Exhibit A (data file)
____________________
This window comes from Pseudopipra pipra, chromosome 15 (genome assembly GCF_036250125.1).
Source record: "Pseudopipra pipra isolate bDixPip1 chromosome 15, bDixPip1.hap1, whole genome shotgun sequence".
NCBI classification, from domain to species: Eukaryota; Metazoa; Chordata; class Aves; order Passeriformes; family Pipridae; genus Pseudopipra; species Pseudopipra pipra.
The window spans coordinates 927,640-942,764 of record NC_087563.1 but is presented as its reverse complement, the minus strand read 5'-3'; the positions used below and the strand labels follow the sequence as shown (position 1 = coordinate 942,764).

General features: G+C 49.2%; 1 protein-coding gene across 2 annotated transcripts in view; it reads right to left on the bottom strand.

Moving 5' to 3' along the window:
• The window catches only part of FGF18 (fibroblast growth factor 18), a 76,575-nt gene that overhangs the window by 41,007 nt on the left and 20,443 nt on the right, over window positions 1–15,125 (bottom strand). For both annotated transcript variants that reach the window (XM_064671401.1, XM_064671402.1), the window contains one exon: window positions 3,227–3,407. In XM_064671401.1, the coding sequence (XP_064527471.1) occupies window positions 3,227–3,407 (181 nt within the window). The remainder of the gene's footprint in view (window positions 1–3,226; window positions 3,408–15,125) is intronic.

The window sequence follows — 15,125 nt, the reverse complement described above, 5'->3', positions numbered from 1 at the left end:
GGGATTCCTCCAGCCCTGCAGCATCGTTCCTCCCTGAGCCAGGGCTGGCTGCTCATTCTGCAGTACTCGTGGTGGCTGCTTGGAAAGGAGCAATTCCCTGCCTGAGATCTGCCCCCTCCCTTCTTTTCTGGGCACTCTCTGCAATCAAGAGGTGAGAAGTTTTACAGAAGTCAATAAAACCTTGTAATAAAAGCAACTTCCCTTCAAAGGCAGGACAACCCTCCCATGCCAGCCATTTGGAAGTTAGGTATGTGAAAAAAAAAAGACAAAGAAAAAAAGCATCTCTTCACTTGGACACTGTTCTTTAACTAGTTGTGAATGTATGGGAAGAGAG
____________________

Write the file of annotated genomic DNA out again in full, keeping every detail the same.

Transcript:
This window comes from Pseudopipra pipra, chromosome 15 (genome assembly GCF_036250125.1).
Source record: "Pseudopipra pipra isolate bDixPip1 chromosome 15, bDixPip1.hap1, whole genome shotgun sequence".
NCBI classification, from domain to species: Eukaryota; Metazoa; Chordata; class Aves; order Passeriformes; family Pipridae; genus Pseudopipra; species Pseudopipra pipra.
The window spans coordinates 927,640-942,764 of record NC_087563.1 but is presented as its reverse complement, the minus strand read 5'-3'; the positions used below and the strand labels follow the sequence as shown (position 1 = coordinate 942,764).

General features: G+C 49.2%; 1 protein-coding gene across 2 annotated transcripts in view; it reads right to left on the bottom strand.

Moving 5' to 3' along the window:
• The window catches only part of FGF18 (fibroblast growth factor 18), a 76,575-nt gene that overhangs the window by 41,007 nt on the left and 20,443 nt on the right, over window positions 1–15,125 (bottom strand). For both annotated transcript variants that reach the window (XM_064671401.1, XM_064671402.1), the window contains one exon: window positions 3,227–3,407. In XM_064671401.1, the coding sequence (XP_064527471.1) occupies window positions 3,227–3,407 (181 nt within the window). The remainder of the gene's footprint in view (window positions 1–3,226; window positions 3,408–15,125) is intronic.

The window sequence follows — 15,125 nt, the reverse complement described above, 5'->3', positions numbered from 1 at the left end:
GGGATTCCTCCAGCCCTGCAGCATCGTTCCTCCCTGAGCCAGGGCTGGCTGCTCATTCTGCAGTACTCGTGGTGGCTGCTTGGAAAGGAGCAATTCCCTGCCTGAGATCTGCCCCCTCCCTTCTTTTCTGGGCACTCTCTGCAATCAAGAGGTGAGAAGTTTTACAGAAGTCAATAAAACCTTGTAATAAAAGCAACTTCCCTTCAAAGGCAGGACAACCCTCCCATGCCAGCCATTTGGAAGTTAGGTATGTGAAAAAAAAAAGACAAAGAAAAAAAGCATCTCTTCACTTGGACACTGTTCTTTAACTAGTTGTGAATGTATGGGAAGAGAG